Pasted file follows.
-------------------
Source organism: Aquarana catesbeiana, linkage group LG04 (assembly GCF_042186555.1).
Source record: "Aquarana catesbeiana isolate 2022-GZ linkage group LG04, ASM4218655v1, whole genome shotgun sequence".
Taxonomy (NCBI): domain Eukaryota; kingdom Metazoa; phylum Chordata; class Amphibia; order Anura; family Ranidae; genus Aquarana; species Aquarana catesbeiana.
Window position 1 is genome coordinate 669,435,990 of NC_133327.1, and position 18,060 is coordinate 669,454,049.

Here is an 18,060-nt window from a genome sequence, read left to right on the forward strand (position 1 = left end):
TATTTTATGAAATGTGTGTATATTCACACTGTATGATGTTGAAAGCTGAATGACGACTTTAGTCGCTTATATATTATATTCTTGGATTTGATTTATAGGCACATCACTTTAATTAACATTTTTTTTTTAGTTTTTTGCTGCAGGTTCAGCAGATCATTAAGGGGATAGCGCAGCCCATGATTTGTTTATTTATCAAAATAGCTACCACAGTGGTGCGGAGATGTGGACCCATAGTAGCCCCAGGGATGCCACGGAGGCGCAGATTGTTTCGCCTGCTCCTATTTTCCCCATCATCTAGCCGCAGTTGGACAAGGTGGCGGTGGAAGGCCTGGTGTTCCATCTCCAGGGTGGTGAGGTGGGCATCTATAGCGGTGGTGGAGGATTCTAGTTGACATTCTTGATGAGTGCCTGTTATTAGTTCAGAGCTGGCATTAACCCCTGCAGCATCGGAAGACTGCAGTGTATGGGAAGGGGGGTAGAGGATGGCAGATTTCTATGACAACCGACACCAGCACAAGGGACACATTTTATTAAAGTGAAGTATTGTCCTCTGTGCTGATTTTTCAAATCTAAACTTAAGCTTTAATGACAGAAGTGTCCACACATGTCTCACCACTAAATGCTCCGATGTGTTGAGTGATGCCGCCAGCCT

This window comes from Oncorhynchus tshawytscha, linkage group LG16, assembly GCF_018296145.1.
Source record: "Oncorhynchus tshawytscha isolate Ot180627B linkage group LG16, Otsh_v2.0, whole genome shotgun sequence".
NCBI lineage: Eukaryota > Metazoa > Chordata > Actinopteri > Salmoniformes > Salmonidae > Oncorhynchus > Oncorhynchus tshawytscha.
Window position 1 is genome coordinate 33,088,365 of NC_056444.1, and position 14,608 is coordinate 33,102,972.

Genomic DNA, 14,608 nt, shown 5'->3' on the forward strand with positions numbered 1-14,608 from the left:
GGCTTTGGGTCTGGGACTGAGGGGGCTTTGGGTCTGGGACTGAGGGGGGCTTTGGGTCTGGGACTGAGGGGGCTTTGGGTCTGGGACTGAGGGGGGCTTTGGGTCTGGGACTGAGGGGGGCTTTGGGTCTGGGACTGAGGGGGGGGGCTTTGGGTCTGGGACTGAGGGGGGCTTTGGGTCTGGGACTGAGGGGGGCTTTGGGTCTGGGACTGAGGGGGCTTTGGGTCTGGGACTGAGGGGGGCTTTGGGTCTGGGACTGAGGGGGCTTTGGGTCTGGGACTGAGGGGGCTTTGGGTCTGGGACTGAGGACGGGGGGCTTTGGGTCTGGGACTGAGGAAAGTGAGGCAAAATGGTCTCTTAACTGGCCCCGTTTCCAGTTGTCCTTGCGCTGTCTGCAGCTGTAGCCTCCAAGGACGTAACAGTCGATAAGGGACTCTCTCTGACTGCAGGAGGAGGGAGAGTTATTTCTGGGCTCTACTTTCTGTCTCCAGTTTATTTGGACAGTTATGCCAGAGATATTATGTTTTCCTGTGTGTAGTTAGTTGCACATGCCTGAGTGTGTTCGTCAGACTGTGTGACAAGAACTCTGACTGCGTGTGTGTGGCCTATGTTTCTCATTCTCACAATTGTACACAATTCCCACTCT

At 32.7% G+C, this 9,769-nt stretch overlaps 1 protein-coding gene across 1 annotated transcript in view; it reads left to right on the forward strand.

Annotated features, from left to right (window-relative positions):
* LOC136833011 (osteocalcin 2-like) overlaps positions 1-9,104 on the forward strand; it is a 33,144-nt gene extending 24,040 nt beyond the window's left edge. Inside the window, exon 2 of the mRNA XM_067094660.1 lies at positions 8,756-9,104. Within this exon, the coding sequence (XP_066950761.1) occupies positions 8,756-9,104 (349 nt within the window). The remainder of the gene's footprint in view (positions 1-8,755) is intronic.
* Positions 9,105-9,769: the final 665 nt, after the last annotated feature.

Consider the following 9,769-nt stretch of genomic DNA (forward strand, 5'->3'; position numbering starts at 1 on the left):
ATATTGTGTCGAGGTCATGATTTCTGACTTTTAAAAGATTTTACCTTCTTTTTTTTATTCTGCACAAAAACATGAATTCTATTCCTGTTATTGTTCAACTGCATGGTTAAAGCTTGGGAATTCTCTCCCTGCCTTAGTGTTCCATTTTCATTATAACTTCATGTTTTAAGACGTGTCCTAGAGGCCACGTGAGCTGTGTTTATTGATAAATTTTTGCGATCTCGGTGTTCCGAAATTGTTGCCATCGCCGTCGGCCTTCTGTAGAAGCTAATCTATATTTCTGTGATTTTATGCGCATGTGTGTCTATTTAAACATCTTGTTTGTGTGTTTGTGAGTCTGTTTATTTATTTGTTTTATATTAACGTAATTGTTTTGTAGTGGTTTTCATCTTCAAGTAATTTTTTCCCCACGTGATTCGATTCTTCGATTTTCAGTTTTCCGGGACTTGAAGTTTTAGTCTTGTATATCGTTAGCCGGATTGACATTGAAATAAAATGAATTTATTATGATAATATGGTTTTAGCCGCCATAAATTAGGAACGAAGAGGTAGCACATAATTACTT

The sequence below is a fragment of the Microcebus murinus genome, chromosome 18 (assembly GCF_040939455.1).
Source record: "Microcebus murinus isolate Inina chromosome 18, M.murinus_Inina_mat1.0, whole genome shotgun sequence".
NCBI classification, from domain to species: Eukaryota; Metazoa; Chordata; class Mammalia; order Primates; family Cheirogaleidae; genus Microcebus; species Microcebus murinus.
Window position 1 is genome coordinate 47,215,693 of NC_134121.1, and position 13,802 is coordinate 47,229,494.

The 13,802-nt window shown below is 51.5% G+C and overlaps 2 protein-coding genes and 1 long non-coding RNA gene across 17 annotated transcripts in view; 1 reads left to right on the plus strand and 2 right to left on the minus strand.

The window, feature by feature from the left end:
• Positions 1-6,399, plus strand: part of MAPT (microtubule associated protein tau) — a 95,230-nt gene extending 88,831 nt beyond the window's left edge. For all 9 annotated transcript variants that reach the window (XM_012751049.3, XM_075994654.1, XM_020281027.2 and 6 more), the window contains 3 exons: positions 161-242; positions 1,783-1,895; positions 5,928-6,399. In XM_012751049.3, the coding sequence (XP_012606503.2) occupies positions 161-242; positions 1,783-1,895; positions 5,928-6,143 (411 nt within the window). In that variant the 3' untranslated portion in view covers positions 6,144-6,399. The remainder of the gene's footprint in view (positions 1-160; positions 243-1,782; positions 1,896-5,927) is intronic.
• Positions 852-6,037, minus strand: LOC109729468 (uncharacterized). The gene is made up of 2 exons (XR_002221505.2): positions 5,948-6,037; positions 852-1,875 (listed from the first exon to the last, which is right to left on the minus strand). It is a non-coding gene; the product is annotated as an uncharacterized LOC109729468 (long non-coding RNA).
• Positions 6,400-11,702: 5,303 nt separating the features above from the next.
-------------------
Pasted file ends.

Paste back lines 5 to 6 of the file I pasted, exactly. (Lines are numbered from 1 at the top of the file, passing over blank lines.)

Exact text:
Here is an 18,060-nt window from a genome sequence, read left to right on the forward strand (position 1 = left end):
TATTTTATGAAATGTGTGTATATTCACACTGTATGATGTTGAAAGCTGAATGACGACTTTAGTCGCTTATATATTATATTCTTGGATTTGATTTATAGGCACATCACTTTAATTAACATTTTTTTTTTAGTTTTTTGCTGCAGGTTCAGCAGATCATTAAGGGGATAGCGCAGCCCATGATTTGTTTATTTATCAAAATAGCTACCACAGTGGTGCGGAGATGTGGACCCATAGTAGCCCCAGGGATGCCACGGAGGCGCAGATTGTTTCGCCTGCTCCTATTTTCCCCATCATCTAGCCGCAGTTGGACAAGGTGGCGGTGGAAGGCCTGGTGTTCCATCTCCAGGGTGGTGAGGTGGGCATCTATAGCGGTGGTGGAGGATTCTAGTTGACATTCTTGATGAGTGCCTGTTATTAGTTCAGAGCTGGCATTAACCCCTGCAGCATCGGAAGACTGCAGTGTATGGGAAGGGGGGTAGAGGATGGCAGATTTCTATGACAACCGACACCAGCACAAGGGACACATTTTATTAAAGTGAAGTATTGTCCTCTGTGCTGATTTTTCAAATCTAAACTTAAGCTTTAATGACAGAAGTGTCCACACATGTCTCACCACTAAATGCTCCGATGTGTTGAGTGATGCCGCCAGCCT